Many games have featured branching narratives as a central concept. Games such as Life is Strange or The Walking Dead give the player various points where their choices can shuttle the story down one of several different branching paths. Have you ever wanted to see what it would look like to be able to do and redo every decision in a game, and see the consequences? The answer is the delightful adventure game, Beacon Pines.
Beacon Pines has a deliberate storybook aesthetic, with a narrator reading the story to you as though from an illustrated book. It places you in the role of young Luka VanHorn, an anthropomorphic deer who is looked after by his elderly grandma following the death of his father and his mother mysteriously vanishing earlier in the year. Luka is friends with Rolo, a rotund ginger cat, and soon becomes friends with Beck, a young black cat. Together they begin an adventure during their school summer holiday in the titular town, surrounding the mysterious local abandoned factory where strange noises have been emanating. From here, things can unfold in a variety of different ways, which brings us to the game’s secret weapon.
The underpinning element of Beacon Pines is the branching narratives. Every so often the Narrator (wonderfully voiced by Kirsten Mize) will bring you out of the game and back to the storybook, in order to make a particular choice. By interacting with objects and talking to characters, Luka will gain access to particular “charms”, basically words of power which can radically alter the way the story will unfold. Each of these choices is presented on a literal story tree, showing the different narratives branching away from each other. The game allows and actively encourages you to see and experience each of the different branches. Many of these branches can lead to unfavourable, even fatal conclusions, and your job is to basically discover the ideal combination of choices to finish the game via the most beneficial route. You’ll have to go down some story paths which might lead to bad conclusions in order to uncover more charms which can be used at story decisions. Once you’ve exhausted a charm, a check mark appears next to it, which makes it clear which paths have been completed and which haven’t.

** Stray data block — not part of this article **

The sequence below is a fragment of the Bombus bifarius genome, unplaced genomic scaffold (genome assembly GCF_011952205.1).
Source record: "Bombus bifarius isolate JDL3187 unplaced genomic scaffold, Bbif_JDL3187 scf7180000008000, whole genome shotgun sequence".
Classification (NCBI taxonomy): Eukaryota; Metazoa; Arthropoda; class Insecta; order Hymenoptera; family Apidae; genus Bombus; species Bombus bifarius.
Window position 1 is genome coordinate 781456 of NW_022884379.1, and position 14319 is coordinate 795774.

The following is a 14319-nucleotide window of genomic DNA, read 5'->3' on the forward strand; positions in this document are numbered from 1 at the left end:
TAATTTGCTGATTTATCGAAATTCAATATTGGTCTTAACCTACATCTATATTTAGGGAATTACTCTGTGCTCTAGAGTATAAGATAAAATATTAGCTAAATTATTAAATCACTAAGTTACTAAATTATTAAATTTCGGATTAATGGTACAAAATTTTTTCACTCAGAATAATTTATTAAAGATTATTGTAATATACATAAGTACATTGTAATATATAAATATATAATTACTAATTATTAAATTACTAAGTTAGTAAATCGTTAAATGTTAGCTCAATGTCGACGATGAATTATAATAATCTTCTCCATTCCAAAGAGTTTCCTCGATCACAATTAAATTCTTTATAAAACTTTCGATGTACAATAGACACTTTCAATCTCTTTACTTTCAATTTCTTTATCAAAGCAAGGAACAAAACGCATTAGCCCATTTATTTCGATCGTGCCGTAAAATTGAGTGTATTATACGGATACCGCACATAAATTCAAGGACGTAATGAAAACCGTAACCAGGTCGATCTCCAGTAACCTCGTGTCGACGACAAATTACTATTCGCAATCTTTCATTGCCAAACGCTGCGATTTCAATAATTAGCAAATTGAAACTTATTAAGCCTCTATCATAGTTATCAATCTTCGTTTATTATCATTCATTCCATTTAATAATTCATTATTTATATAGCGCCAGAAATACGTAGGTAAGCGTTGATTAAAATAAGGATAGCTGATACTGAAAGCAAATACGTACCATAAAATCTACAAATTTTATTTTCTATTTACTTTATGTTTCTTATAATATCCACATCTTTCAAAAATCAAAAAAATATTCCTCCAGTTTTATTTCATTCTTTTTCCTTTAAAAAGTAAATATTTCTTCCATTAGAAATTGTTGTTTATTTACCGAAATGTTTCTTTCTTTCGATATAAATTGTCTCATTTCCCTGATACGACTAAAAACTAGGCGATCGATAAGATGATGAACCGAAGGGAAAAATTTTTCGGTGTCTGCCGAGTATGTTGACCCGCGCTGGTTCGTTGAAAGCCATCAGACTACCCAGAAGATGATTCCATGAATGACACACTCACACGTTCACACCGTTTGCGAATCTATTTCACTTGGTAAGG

It helps a lot that the game is written to be full of such excellent personality. Although the rest of the game doesn’t have voice acting apart from the Narrator, it is written in such a way that you immediately understand the persona and spirit of each character. Rolo is friendly and always eager for adventure, while Beck is a little troubled having recently moved to the town with her mothers, but not having made any friends. Minor characters such as Dawn, the bat reporter for the local paper, or Kado, who volunteers at the local library and is on a mission to read literally every book there, are also full of charm. Despite the somewhat dark turns that some of the story paths can take and the themes exploring issues such as mental health and family relationships, overall the game has a very personable and easy-going style, with what drama there is never feeling completely insurmountable thanks to the ability to go back and change your decisions whenever you wish.
Visually Beacon Pines is also a feast, with its painterly storybook and cute townscapes combined with the nicely designed anthropomorphic animals, all giving the game a bright and cheerful vibe. Sometimes you just want to luxuriate in a “nice” game, and Beacon Pines is definitely one of them, and despite the town of Beacon Pines having its problems, it’s still generally a great place to be. Likewise the music is nicely uplifting and relaxing most of the time but sometimes ominous and brooding when the situation calls for it.
In many ways Beacon Pines is a fairly standard adventure game but the great emotive writing and specifically the branching narratives exploration do make it feel quite different from other games of this style. Being able to go back and undo any decision and choose differently, and then play through that path before jumping back to the old one can lead to interesting developments, such as meeting certain characters earlier, or learning information which while you as a player know, Luka and his friends experiencing this linearly do not. There are minimal traditional puzzles and most of the game involves talking to the right characters, but there is certainly plenty of atmosphere and personality in every part of the game. Beacon Pines is a lovely way to spend some hours in the company of some charming characters and a nicely emotional sequence of branching narratives.